written by shuttersentinel17 on 2012-02-22 in #lifestyle #film #love-at-first-lomo #350d #requested #malaysia #35 #seagull #203 #lomography #trip #canon #analogue #analogue-lifestyle #sprocket #olympus #love #rocket

More Interesting Articles

  • Lomography Fisheye No.2: Seven Years of Wonder

    written by adi_totp on 2014-09-15 in #reviews
    Lomography Fisheye No.2: Seven Years of Wonder

    Exactly seven years ago, I bought this camera from Indonesia's local Lomography community. I remember having some savings in my bank account and just spending it all on this camera. At that time, I browsed the microsite for the Lomography Fisheye No.2 and immediately fell in love with it! Coincidentally, my friend who introduced me to Lomography just bought this same camera for his birthday. My life has changed ever since I had the Fisheye, my first lomographic camera.

    3
  • My First Lomo Affair: Smolda and the Diana F+

    written by icequeenubia on 2014-11-27 in #lifestyle
    My First Lomo Affair: Smolda and the Diana F+

    Radka's first photowalk with the Diana F+ went without any fuss. The camera's dainty looks charmed and brought smiles to the people she met that day. Have a look at the dreamy square photographs from Radka's First Lomo Affair!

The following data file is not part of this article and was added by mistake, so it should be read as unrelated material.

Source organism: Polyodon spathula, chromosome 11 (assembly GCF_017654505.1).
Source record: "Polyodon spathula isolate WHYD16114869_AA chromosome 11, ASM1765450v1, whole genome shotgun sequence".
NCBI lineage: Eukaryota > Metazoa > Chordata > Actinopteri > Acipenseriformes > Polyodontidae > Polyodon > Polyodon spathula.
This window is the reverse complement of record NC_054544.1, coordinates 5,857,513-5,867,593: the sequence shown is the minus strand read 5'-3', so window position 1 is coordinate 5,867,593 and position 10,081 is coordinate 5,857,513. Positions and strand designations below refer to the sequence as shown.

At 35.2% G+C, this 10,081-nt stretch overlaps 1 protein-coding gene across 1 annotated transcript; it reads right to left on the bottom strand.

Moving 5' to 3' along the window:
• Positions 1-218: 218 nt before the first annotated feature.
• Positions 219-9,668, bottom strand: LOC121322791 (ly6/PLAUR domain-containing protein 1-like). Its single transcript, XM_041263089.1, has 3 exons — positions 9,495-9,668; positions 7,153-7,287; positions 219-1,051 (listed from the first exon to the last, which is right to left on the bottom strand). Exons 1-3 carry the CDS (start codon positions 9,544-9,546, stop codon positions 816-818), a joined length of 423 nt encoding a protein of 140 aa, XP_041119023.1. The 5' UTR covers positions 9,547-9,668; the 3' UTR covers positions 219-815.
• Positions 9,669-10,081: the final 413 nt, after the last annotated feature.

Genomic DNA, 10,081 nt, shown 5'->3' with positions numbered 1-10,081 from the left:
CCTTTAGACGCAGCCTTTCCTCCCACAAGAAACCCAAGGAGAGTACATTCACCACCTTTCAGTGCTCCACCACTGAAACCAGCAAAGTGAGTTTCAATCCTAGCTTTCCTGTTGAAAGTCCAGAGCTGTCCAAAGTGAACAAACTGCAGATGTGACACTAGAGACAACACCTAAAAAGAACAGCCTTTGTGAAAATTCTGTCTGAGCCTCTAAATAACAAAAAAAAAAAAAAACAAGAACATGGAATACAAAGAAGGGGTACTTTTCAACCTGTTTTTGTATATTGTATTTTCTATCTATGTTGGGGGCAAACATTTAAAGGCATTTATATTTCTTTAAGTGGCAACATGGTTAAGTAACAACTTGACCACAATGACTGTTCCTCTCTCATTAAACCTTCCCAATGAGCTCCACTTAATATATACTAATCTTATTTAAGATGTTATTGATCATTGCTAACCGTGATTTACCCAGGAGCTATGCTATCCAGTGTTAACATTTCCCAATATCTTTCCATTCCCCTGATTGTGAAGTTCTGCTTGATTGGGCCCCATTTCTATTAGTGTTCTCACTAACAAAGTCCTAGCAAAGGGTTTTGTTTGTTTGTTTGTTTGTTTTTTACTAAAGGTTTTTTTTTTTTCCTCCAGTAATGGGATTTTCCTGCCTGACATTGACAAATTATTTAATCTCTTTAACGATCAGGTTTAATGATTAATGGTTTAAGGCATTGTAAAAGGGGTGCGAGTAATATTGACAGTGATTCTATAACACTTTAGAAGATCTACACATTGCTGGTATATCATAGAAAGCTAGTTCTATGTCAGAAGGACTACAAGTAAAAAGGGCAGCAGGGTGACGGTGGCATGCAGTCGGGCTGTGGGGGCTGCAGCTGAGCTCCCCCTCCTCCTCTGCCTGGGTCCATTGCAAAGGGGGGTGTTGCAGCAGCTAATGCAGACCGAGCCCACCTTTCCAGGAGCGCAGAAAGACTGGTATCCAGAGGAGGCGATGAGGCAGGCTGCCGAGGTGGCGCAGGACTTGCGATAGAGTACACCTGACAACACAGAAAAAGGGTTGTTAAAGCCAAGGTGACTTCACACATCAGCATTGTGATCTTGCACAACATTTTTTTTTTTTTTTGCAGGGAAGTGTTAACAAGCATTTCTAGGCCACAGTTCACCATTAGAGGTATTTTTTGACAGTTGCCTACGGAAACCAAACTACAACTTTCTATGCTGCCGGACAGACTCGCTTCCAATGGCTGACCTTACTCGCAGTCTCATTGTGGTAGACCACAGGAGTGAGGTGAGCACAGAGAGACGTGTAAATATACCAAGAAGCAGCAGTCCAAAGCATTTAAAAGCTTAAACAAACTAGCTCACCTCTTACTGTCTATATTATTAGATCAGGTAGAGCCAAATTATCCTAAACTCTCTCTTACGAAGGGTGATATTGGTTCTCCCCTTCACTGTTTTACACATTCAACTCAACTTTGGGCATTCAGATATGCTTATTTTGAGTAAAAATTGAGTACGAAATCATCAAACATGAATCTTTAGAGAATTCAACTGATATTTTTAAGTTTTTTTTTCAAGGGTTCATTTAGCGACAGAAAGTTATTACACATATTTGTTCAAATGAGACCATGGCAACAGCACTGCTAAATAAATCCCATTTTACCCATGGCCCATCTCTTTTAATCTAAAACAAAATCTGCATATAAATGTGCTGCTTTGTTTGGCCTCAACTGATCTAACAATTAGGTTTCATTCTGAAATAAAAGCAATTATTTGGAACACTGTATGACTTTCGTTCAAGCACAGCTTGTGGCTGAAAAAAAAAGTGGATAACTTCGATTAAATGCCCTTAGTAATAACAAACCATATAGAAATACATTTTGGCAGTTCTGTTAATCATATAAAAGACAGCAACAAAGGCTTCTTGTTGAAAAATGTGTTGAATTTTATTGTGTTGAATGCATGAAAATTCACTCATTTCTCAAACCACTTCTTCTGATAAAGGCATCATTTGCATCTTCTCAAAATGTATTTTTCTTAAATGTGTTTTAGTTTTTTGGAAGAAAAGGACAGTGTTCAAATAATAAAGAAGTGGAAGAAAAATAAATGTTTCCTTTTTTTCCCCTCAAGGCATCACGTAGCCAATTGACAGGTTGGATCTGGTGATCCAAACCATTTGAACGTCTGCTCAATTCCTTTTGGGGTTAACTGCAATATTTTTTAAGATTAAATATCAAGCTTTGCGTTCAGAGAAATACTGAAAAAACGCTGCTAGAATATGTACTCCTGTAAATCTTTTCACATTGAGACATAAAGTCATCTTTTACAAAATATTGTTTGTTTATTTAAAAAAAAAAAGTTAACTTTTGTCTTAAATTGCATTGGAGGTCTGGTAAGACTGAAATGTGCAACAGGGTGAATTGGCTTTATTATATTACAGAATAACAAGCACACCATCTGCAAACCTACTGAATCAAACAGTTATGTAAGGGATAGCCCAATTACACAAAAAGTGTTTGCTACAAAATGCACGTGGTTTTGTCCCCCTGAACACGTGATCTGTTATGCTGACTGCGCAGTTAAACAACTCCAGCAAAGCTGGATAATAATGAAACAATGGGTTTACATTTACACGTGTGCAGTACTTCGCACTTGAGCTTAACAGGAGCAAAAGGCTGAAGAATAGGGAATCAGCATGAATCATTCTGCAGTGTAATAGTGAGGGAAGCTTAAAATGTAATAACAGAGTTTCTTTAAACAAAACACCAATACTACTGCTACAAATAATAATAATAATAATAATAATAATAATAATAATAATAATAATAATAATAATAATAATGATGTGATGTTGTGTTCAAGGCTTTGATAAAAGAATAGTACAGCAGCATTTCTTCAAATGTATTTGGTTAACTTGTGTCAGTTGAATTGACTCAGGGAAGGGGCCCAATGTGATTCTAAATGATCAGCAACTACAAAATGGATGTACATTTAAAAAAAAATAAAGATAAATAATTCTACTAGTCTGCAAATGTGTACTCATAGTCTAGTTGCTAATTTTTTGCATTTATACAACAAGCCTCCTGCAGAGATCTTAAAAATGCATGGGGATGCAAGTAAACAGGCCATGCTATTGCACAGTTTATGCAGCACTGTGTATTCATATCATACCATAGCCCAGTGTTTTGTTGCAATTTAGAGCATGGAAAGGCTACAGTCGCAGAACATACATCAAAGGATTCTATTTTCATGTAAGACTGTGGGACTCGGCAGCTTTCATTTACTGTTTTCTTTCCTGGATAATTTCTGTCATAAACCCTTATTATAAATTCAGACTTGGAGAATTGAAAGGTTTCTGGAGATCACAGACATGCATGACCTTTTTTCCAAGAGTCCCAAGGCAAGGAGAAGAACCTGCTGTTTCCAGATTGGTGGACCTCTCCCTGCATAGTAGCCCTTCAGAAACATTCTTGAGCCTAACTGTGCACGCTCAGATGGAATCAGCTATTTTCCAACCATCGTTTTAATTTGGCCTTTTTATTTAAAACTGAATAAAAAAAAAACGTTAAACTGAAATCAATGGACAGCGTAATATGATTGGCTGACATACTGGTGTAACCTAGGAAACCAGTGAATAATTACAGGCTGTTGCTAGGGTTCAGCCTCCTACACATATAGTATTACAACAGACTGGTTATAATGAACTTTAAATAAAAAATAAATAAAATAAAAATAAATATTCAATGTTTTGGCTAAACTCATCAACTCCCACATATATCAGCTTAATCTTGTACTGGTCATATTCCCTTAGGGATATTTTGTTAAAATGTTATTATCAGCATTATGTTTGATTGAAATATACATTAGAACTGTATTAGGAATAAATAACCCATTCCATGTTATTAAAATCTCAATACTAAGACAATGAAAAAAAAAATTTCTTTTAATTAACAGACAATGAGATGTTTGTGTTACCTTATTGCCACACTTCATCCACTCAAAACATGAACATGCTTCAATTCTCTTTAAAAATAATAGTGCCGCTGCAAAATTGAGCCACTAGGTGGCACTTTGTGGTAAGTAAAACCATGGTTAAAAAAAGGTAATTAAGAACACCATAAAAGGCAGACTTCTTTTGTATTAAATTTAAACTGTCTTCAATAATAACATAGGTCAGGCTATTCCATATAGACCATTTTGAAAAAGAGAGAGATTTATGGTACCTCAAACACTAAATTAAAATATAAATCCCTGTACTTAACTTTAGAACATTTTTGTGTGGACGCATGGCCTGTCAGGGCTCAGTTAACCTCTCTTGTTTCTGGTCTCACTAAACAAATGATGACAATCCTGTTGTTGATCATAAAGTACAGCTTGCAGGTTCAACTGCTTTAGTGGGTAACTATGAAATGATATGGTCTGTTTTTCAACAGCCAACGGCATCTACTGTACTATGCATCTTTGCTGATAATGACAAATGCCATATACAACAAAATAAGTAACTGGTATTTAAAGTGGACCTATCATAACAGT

5
  • My Lomo’Instant Quick Tips

    written by tomas_bates on 2014-11-12 in #gear #tipster
    My Lomo’Instant Quick Tips

    I backed the Kickstarter project for the Lomo’Instant earlier this year and was thrilled to receive it last week. I love how the camera naturally encourages you to experiment with its different features, whether it’s through flashing your multiple exposures with different colors or trying different creative techniques after your shots has been ejected. Here are a few tips from what I’ve discovered from playing with the camera so far (and a couple of tips I want to try out in future)!

  • Shop News

    Give your space a facelift with your own analogue print

    Give your space a facelift with your own analogue print

    Really want to bring your film photos to life? We’re now offering totally analogue fine art prints in a host of large sizes and formats! Carefully enlarged from your negatives onto premium photographic paper by lab professionals, each picture is a unique piece of craftsmanship.

  • This Is What An LC-A Instant Looks Like

    written by shhquiet on 2015-04-01 in #gear #news
    This Is What An LC-A Instant Looks Like

    Anything can happen in an instant, right? This is also true with instant snapshots taken with the Lomo LC-A+ camera and LC-A Instant Back+ accessory. Here's a quick look at the bizarre, unpredictable world of LC-A+ Instants!

    1
  • Spinner 360: Pull the Cord and Let the Magic Happen!

    written by adi_totp on 2014-09-09 in #reviews
    Spinner 360: Pull the Cord and Let the Magic Happen!